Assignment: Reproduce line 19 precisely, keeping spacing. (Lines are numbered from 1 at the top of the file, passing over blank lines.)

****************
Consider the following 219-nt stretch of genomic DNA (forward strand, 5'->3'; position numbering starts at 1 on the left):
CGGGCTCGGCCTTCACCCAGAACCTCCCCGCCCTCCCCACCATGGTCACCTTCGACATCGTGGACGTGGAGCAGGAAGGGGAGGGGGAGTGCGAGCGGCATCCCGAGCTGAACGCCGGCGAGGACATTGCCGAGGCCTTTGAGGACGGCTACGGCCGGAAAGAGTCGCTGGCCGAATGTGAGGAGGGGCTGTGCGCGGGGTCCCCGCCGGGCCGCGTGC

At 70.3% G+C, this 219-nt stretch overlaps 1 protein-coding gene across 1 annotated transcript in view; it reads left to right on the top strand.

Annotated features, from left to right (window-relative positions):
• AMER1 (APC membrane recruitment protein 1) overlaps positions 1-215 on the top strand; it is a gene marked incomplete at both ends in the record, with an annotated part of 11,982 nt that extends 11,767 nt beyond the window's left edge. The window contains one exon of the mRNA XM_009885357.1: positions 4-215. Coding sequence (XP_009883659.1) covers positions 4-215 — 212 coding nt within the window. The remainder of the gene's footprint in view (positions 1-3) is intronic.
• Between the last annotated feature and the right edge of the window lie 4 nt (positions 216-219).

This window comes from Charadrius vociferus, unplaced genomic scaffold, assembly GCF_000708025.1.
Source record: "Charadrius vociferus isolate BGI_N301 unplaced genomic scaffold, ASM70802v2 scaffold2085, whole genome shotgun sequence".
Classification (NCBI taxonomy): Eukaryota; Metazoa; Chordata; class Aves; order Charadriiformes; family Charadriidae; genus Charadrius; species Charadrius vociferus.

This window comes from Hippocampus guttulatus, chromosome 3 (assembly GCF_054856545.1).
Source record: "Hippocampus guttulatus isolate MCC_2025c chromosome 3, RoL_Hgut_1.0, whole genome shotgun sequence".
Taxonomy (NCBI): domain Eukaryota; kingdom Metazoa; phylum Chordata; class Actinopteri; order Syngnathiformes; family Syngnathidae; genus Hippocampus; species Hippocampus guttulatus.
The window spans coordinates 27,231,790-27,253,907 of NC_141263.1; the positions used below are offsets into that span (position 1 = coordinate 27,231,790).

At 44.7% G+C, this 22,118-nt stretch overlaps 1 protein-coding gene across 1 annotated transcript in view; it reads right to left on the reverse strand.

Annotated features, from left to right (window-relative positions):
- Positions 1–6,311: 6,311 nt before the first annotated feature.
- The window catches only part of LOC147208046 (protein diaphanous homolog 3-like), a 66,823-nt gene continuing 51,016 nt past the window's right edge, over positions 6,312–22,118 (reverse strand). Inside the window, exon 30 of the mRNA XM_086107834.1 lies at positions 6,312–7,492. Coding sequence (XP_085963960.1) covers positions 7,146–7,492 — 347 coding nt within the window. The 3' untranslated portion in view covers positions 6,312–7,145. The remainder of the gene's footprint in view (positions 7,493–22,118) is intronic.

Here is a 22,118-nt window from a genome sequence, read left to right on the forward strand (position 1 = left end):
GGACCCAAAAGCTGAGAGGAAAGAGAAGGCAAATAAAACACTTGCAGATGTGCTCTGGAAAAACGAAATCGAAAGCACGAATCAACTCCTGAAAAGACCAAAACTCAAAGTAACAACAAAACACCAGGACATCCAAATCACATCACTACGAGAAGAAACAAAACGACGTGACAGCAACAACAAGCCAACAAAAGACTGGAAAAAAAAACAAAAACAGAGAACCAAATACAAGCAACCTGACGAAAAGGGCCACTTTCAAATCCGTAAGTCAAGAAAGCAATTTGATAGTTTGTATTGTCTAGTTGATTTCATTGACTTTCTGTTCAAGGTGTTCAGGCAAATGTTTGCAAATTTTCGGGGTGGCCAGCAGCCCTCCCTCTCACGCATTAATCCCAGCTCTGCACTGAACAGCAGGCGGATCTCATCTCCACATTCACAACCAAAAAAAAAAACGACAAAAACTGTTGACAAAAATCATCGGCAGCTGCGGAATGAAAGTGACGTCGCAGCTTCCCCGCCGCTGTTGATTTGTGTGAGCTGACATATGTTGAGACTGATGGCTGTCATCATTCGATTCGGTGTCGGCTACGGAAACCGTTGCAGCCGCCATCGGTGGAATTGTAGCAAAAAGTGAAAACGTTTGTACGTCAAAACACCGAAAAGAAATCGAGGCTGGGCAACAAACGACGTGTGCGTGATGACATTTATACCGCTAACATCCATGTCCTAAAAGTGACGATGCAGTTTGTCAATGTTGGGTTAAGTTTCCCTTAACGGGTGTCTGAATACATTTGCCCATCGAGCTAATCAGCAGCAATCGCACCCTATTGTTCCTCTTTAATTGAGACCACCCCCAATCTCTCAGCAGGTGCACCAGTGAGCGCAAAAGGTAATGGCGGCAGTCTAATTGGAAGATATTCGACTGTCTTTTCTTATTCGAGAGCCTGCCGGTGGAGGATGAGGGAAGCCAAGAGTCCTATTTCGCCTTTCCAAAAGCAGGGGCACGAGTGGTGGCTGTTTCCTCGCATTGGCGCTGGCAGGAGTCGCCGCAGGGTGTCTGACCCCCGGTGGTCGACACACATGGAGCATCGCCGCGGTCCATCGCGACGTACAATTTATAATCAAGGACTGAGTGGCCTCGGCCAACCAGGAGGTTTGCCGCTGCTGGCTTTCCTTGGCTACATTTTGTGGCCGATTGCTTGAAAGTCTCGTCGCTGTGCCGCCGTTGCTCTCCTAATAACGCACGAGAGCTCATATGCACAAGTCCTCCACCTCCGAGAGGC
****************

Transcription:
GGACCCAAAAGCTGAGAGGAAAGAGAAGGCAAATAAAACACTTGCAGATGTGCTCTGGAAAAACGAAATCGAAAGCACGAATCAACTCCTGAAAAGACCAAAACTCAAAGTAACAACAAAACACCAGGACATCCAAATCACATCACTACGAGAAGAAACAAAACGACGTGACAGCAACAACAAGCCAACAAAAGACTGGAAAAAAAAACAAAAACAGAGAACCAAATACAAGCAACCTGACGAAAAGGGCCACTTTCAAATCCGTAAGTCAAGAAAGCAATTTGATAGTTTGTATTGTCTAGTTGATTTCATTGACTTTCTGTTCAAGGTGTTCAGGCAAATGTTTGCAAATTTTCGGGGTGGCCAGCAGCCCTCCCTCTCACGCATTAATCCCAGCTCTGCACTGAACAGCAGGCGGATCTCATCTCCACATTCACAACCAAAAAAAAAAACGACAAAAACTGTTGACAAAAATCATCGGCAGCTGCGGAATGAAAGTGACGTCGCAGCTTCCCCGCCGCTGTTGATTTGTGTGAGCTGACATATGTTGAGACTGATGGCTGTCATCATTCGATTCGGTGTCGGCTACGGAAACCGTTGCAGCCGCCATCGGTGGAATTGTAGCAAAAAGTGAAAACGTTTGTACGTCAAAACACCGAAAAGAAATCGAGGCTGGGCAACAAACGACGTGTGCGTGATGACATTTATACCGCTAACATCCATGTCCTAAAAGTGACGATGCAGTTTGTCAATGTTGGGTTAAGTTTCCCTTAACGGGTGTCTGAATACATTTGCCCATCGAGCTAATCAGCAGCAATCGCACCCTATTGTTCCTCTTTAATTGAGACCACCCCCAATCTCTCAGCAGGTGCACCAGTGAGCGCAAAAGGTAATGGCGGCAGTCTAATTGGAAGATATTCGACTGTCTTTTCTTATTCGAGAGCCTGCCGGTGGAGGATGAGGGAAGCCAAGAGTCCTATTTCGCCTTTCCAAAAGCAGGGGCACGAGTGGTGGCTGTTTCCTCGCATTGGCGCTGGCAGGAGTCGCCGCAGGGTGTCTGACCCCCGGTGGTCGACACACATGGAGCATCGCCGCGGTCCATCGCGACGTACAATTTATAATCAAGGACTGAGTGGCCTCGGCCAACCAGGAGGTTTGCCGCTGCTGGCTTTCCTTGGCTACATTTTGTGGCCGATTGCTTGAAAGTCTCGTCGCTGTGCCGCCGTTGCTCTCCTAATAACGCACGAGAGCTCATATGCACAAGTCCTCCACCTCCGAGAGGC